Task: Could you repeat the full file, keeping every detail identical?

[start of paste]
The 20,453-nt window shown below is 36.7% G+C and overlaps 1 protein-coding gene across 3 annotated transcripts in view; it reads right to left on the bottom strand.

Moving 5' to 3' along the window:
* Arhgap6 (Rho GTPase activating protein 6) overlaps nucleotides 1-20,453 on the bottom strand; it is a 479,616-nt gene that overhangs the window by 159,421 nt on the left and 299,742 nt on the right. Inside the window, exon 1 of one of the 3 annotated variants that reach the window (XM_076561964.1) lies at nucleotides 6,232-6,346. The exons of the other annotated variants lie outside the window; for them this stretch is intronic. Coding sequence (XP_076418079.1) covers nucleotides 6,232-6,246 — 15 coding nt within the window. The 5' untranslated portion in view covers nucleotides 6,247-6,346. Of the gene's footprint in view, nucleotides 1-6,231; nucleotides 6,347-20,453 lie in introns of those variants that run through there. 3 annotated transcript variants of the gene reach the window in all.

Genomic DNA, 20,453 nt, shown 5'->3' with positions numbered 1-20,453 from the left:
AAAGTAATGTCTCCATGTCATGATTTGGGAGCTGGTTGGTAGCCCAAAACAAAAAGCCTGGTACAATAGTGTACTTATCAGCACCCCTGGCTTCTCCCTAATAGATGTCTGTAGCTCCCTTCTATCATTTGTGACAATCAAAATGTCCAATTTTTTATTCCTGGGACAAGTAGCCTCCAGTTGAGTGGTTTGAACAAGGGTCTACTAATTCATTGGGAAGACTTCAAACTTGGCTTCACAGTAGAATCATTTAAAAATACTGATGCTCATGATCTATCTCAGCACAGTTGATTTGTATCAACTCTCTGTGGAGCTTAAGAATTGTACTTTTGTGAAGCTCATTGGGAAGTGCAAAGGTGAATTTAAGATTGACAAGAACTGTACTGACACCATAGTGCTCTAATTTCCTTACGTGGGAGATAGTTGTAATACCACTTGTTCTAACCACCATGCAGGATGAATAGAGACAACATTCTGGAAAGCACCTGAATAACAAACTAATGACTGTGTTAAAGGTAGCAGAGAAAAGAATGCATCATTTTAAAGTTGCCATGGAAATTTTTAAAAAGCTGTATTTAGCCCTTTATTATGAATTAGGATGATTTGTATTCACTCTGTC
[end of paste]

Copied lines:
The 20,453-nt window shown below is 36.7% G+C and overlaps 1 protein-coding gene across 3 annotated transcripts in view; it reads right to left on the bottom strand.

Moving 5' to 3' along the window:
* Arhgap6 (Rho GTPase activating protein 6) overlaps nucleotides 1-20,453 on the bottom strand; it is a 479,616-nt gene that overhangs the window by 159,421 nt on the left and 299,742 nt on the right. Inside the window, exon 1 of one of the 3 annotated variants that reach the window (XM_076561964.1) lies at nucleotides 6,232-6,346. The exons of the other annotated variants lie outside the window; for them this stretch is intronic. Coding sequence (XP_076418079.1) covers nucleotides 6,232-6,246 — 15 coding nt within the window. The 5' untranslated portion in view covers nucleotides 6,247-6,346. Of the gene's footprint in view, nucleotides 1-6,231; nucleotides 6,347-20,453 lie in introns of those variants that run through there. 3 annotated transcript variants of the gene reach the window in all.

Genomic DNA, 20,453 nt, shown 5'->3' with positions numbered 1-20,453 from the left:
AAAGTAATGTCTCCATGTCATGATTTGGGAGCTGGTTGGTAGCCCAAAACAAAAAGCCTGGTACAATAGTGTACTTATCAGCACCCCTGGCTTCTCCCTAATAGATGTCTGTAGCTCCCTTCTATCATTTGTGACAATCAAAATGTCCAATTTTTTATTCCTGGGACAAGTAGCCTCCAGTTGAGTGGTTTGAACAAGGGTCTACTAATTCATTGGGAAGACTTCAAACTTGGCTTCACAGTAGAATCATTTAAAAATACTGATGCTCATGATCTATCTCAGCACAGTTGATTTGTATCAACTCTCTGTGGAGCTTAAGAATTGTACTTTTGTGAAGCTCATTGGGAAGTGCAAAGGTGAATTTAAGATTGACAAGAACTGTACTGACACCATAGTGCTCTAATTTCCTTACGTGGGAGATAGTTGTAATACCACTTGTTCTAACCACCATGCAGGATGAATAGAGACAACATTCTGGAAAGCACCTGAATAACAAACTAATGACTGTGTTAAAGGTAGCAGAGAAAAGAATGCATCATTTTAAAGTTGCCATGGAAATTTTTAAAAAGCTGTATTTAGCCCTTTATTATGAATTAGGATGATTTGTATTCACTCTGTC